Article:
San Isidro’s “Food Circle”
This article looks at a system designed and implemented by members of an indigenous community in central Ecuador, which, by localising food production, distribution and consumption, ties together a series of efforts that provide a safeguard against the precarious nature of local employment and fluctuating food prices. Results so far show that this collective action is strengthening community cohesion, and demonstrate how initiatives based on the concept of food sovereignty can address some of the clear inequalities of our globalised food system.
The “global food crisis” is often presented as a shortage of food in relation to a growing world population, but such a simplistic definition pays little attention to the origins, perpetuation and deepening of the crisis. A more detailed observation shows that this “crisis” is in fact a paradox: millions of people experience hunger and malnourished, yet the world’s agriculture systems have the capacity to produce enough food for more than 12 billion people.
We need to consider both (and differentiate between) a lack of food and a lack of power. This is especially relevant when looking at the role and possibilities of small-scale farmers, the largest group of food producers, in making their own choices about what crops to grow and where those crops go. In short, over their access to food.
The comuna and the circle
A recent initiative in Ecuador addresses these issues, and has given rise to weekly exchanges of food in the village square of San Isidro. Located in the province of Cotopaxi, San Isidro is a “comuna”, or a community of 500 persons (84 families) in Ecuador’s central Andes. The plan to support producers and consumers was born out of discussions that took place among friends, supporters and staff of a local education organisation which regularly hosts youth workshops, village-council meetings, seminars and language classes. The idea of a village-based food exchange system quickly attracted participants keen to create an alternative outlet for their home-grown products, and interested in having a greater degree of control over where they end up.
The idea was initially outlined in economic terms: “rather than having ten families all going to Pujilí [the nearest market town] each week and each spending $10… they could stay here and, all together, start a wheel, or circle, of products... In this way, we can have $100 going around in San Isidro, benefitting us all...”. The weekly meetings of the “Food Circle” started immediately, bringing families together and connecting them as producers and consumers. Deals are struck between them every week, and agreements are made in relation to what is available, and what can be exchanged, in the coming week. Access to food is thus negotiated directly.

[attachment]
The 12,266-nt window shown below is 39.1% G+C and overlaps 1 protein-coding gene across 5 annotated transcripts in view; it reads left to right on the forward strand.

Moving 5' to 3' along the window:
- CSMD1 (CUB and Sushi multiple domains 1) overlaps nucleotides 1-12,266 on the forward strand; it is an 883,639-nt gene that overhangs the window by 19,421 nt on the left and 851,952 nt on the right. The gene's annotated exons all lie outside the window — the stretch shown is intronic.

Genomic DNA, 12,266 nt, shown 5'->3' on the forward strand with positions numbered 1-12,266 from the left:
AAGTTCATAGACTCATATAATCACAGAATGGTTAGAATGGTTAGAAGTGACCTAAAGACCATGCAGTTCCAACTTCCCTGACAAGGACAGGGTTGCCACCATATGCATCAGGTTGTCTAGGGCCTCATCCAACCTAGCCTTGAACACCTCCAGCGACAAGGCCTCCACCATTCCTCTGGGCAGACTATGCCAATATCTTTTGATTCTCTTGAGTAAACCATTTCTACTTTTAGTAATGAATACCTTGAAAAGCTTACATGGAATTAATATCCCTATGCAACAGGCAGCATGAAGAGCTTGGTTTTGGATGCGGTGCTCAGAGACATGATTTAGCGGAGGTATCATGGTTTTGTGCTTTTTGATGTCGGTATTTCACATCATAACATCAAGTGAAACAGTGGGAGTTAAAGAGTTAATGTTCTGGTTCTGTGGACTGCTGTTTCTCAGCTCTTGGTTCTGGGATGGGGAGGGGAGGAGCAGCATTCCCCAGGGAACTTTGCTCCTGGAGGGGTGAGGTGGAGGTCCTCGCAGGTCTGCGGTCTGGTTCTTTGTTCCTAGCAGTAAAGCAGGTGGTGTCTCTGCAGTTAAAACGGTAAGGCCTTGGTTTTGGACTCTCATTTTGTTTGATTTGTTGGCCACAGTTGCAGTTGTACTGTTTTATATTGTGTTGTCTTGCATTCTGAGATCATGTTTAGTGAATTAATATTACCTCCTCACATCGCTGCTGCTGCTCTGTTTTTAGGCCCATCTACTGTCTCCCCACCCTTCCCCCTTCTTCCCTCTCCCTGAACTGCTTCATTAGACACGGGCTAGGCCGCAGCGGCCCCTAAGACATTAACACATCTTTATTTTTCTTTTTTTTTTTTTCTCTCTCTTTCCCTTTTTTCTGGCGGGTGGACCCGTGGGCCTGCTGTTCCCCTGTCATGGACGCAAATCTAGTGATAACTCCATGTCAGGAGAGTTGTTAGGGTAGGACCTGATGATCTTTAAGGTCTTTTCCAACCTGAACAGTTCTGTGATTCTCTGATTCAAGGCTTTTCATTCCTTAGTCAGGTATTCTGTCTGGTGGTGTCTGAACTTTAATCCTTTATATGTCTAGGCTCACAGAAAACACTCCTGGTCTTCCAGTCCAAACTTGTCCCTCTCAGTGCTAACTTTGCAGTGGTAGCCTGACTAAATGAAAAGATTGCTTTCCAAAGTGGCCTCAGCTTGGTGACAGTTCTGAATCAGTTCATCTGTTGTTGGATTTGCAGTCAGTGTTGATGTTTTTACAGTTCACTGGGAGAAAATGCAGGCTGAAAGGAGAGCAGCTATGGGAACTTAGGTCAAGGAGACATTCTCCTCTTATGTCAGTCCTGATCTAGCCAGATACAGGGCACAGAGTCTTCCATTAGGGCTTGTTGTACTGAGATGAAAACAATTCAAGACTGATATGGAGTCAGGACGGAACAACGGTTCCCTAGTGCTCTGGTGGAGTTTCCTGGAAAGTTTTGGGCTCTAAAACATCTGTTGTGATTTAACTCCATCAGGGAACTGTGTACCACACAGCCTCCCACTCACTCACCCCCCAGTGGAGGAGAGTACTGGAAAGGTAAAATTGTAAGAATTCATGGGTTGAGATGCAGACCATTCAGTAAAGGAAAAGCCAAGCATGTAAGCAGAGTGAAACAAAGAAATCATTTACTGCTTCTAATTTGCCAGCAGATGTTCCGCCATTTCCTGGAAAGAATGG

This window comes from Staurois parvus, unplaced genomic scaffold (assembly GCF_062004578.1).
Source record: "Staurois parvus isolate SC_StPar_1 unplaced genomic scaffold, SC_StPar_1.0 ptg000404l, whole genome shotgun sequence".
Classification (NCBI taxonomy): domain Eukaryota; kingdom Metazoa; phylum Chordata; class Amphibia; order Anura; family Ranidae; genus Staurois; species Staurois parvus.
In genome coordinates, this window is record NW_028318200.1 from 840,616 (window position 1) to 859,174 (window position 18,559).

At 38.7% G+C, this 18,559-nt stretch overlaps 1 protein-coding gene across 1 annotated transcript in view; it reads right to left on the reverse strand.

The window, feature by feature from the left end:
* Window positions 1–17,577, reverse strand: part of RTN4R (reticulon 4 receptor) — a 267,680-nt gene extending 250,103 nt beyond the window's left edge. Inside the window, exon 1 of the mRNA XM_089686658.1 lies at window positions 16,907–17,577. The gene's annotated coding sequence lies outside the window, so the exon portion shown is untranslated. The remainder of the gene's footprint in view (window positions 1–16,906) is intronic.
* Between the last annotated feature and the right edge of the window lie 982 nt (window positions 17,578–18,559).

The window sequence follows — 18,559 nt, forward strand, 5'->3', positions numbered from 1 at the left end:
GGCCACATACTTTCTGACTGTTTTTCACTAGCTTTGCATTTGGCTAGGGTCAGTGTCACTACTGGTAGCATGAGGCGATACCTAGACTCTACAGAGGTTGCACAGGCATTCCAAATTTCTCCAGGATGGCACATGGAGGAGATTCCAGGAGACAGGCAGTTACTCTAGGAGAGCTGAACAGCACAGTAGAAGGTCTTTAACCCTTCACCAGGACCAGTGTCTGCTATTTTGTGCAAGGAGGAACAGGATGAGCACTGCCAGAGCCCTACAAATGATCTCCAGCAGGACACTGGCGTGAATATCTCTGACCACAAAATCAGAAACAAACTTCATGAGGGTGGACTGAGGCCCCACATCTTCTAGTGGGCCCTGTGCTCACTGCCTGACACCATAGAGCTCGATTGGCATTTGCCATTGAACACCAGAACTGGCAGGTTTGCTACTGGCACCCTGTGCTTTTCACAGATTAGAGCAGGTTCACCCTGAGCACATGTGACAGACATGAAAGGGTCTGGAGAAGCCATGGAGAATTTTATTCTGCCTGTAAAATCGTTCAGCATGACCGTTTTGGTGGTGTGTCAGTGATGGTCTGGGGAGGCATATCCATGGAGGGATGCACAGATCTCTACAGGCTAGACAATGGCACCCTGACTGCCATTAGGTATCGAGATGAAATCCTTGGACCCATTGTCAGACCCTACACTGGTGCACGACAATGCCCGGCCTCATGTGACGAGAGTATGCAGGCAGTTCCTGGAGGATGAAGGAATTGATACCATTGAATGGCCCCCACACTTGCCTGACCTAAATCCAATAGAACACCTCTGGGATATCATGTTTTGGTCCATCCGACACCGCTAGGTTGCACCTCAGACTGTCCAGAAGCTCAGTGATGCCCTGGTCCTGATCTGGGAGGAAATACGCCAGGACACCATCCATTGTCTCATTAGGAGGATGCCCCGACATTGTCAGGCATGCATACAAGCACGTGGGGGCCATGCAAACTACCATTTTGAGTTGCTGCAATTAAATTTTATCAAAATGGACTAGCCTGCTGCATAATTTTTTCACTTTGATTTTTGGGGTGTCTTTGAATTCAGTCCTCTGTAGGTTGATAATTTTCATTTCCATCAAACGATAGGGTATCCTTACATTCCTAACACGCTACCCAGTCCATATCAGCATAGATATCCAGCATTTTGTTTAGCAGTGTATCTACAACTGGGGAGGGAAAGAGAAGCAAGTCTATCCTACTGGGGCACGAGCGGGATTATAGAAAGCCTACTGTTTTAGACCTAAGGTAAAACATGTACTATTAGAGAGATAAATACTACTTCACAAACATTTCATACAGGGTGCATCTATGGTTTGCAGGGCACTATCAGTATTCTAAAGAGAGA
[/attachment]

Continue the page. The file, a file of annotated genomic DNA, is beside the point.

Farmers in San Isidro grow a variety of traditional and staple crops on small plots, all of which are rain-fed or watered with the comuna’s own irrigation system. These include a number of beans and kidney beans, together with staples such as habas (broad beans) and maize. These are sold and exchanged in the local and regional markets, and nowadays through the Food Circle itself, together with potatoes, onions, beetroot, lettuce, carrots, and fruits such as mora (or blackberries). While a wide variety of potatoes are grown and traded, there are fewer people growing other Andean tubers such as ocas (Oxalis tuberosa) or mashua (Tropaeolum tuberosum). So, the Food Circle encourages participants to cultivate these crops, increasing their availability and visibility in the area. Some families are also cultivating kinwa (quinoa) and amaranth and share the grains with their neighbours.
The range and quantity of products available for exchange every week varies according to changing weather conditions, crop cycles and labour patterns. Detailed planning and co-operation is needed among participants in order to meet their food requirements in the best way. Currently, a production schedule with an emphasis on neglected or under-cultivated crops, and on the region’s traditional crops, is being formulated. It aims to be flexible enough to absorb quantity variations yet broad enough to ensure that the requirements of consumers are met. This is helped by an overlap between the farmers and consumers within the Circle.
Policies, sovereignty and agro-ecology